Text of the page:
The number of black and minority ethnic (BME) workers in insecure work surged from 360,200 to 836,340 – a rise of 132% – between 2011 and 2022, a study by the Trades Union Congress (TUC) has found.
The TUC defines insecure work as jobs that come without the stability of regular hours, benefits or job security.
The research found the proportion of BME workers in low-paying and unstable jobs grew from 12.2% to 17.8% over the past decade. In contrast, the percentage of white workers engaged in unstable work rose from 10.5% to 10.8%.
BME workers contributed to approximately two-thirds of the expansion in precarious employment, despite forming 14% of the total UK workforce, according to the study.
The research also found BME men are almost twice as likely to hold unstable jobs than their white counterparts (19.6% versus 11.7%). Similarly, BME women were considerably more likely to be engaged in insecure work compared to white women (15.7% versus 9.9%).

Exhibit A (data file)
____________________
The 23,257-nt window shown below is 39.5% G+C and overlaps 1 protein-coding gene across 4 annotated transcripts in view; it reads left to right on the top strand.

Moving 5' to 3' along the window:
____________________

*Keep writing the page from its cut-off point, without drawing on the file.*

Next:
Over the past decade, BME employment grew by 1.7 million people, with 27% of this increase involving unstable work. In contrast, 16% of the growth in white employment was associated with such precarious work.
Paul Nowak, the TUC general secretary, said the findings revealed “structural racism in action”.
He added: “No matter your background, everyone deserves to be treated with dignity and respect at work. But too many black and ethnic minority workers are trapped in low-paid, insecure jobs with limited rights and protections, and treated like disposable labour.”
The TUC has called on the government to ban zero-hours contracts, introduce fair pay agreements, give workers the right to (rather than the right to request) flexible working and introduce a comprehensive ethnicity monitoring system to assess pay.